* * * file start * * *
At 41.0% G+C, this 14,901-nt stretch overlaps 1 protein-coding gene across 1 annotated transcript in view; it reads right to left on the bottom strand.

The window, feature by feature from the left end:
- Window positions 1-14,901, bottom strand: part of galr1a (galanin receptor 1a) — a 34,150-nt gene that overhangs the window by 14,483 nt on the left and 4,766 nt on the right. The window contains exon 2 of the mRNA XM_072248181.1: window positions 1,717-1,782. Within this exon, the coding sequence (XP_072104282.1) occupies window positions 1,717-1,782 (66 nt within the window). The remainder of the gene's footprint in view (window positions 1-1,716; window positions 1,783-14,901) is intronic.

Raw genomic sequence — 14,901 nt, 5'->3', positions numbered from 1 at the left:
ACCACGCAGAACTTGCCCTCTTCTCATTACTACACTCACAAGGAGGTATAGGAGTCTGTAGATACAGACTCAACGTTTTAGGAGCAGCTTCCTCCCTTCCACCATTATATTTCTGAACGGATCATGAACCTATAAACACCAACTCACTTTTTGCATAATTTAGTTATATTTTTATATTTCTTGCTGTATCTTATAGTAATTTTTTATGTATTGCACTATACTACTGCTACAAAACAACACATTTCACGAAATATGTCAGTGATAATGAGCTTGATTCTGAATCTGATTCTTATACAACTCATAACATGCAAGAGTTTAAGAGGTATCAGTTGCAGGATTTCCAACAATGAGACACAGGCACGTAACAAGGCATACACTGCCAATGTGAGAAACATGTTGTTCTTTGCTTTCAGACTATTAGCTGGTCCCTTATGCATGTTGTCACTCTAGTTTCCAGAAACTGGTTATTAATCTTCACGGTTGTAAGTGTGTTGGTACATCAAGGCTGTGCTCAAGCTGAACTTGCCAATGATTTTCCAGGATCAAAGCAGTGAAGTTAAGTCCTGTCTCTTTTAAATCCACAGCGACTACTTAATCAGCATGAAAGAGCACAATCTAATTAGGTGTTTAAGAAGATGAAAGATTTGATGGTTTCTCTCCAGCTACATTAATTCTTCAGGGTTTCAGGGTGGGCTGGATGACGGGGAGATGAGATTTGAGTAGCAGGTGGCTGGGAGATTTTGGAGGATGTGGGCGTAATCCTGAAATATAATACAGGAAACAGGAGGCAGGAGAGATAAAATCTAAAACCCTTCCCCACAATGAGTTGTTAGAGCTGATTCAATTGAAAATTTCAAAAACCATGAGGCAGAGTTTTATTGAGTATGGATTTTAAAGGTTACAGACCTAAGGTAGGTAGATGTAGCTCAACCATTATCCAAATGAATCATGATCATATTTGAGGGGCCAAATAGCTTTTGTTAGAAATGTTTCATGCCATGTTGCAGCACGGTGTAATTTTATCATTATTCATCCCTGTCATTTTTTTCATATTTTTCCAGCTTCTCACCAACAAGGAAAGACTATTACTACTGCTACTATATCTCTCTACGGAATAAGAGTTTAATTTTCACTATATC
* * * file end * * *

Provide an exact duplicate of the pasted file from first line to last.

At 41.0% G+C, this 14,901-nt stretch overlaps 1 protein-coding gene across 1 annotated transcript in view; it reads right to left on the bottom strand.

The window, feature by feature from the left end:
- Window positions 1-14,901, bottom strand: part of galr1a (galanin receptor 1a) — a 34,150-nt gene that overhangs the window by 14,483 nt on the left and 4,766 nt on the right. The window contains exon 2 of the mRNA XM_072248181.1: window positions 1,717-1,782. Within this exon, the coding sequence (XP_072104282.1) occupies window positions 1,717-1,782 (66 nt within the window). The remainder of the gene's footprint in view (window positions 1-1,716; window positions 1,783-14,901) is intronic.

Raw genomic sequence — 14,901 nt, 5'->3', positions numbered from 1 at the left:
ACCACGCAGAACTTGCCCTCTTCTCATTACTACACTCACAAGGAGGTATAGGAGTCTGTAGATACAGACTCAACGTTTTAGGAGCAGCTTCCTCCCTTCCACCATTATATTTCTGAACGGATCATGAACCTATAAACACCAACTCACTTTTTGCATAATTTAGTTATATTTTTATATTTCTTGCTGTATCTTATAGTAATTTTTTATGTATTGCACTATACTACTGCTACAAAACAACACATTTCACGAAATATGTCAGTGATAATGAGCTTGATTCTGAATCTGATTCTTATACAACTCATAACATGCAAGAGTTTAAGAGGTATCAGTTGCAGGATTTCCAACAATGAGACACAGGCACGTAACAAGGCATACACTGCCAATGTGAGAAACATGTTGTTCTTTGCTTTCAGACTATTAGCTGGTCCCTTATGCATGTTGTCACTCTAGTTTCCAGAAACTGGTTATTAATCTTCACGGTTGTAAGTGTGTTGGTACATCAAGGCTGTGCTCAAGCTGAACTTGCCAATGATTTTCCAGGATCAAAGCAGTGAAGTTAAGTCCTGTCTCTTTTAAATCCACAGCGACTACTTAATCAGCATGAAAGAGCACAATCTAATTAGGTGTTTAAGAAGATGAAAGATTTGATGGTTTCTCTCCAGCTACATTAATTCTTCAGGGTTTCAGGGTGGGCTGGATGACGGGGAGATGAGATTTGAGTAGCAGGTGGCTGGGAGATTTTGGAGGATGTGGGCGTAATCCTGAAATATAATACAGGAAACAGGAGGCAGGAGAGATAAAATCTAAAACCCTTCCCCACAATGAGTTGTTAGAGCTGATTCAATTGAAAATTTCAAAAACCATGAGGCAGAGTTTTATTGAGTATGGATTTTAAAGGTTACAGACCTAAGGTAGGTAGATGTAGCTCAACCATTATCCAAATGAATCATGATCATATTTGAGGGGCCAAATAGCTTTTGTTAGAAATGTTTCATGCCATGTTGCAGCACGGTGTAATTTTATCATTATTCATCCCTGTCATTTTTTTCATATTTTTCCAGCTTCTCACCAACAAGGAAAGACTATTACTACTGCTACTATATCTCTCTACGGAATAAGAGTTTAATTTTCACTATATC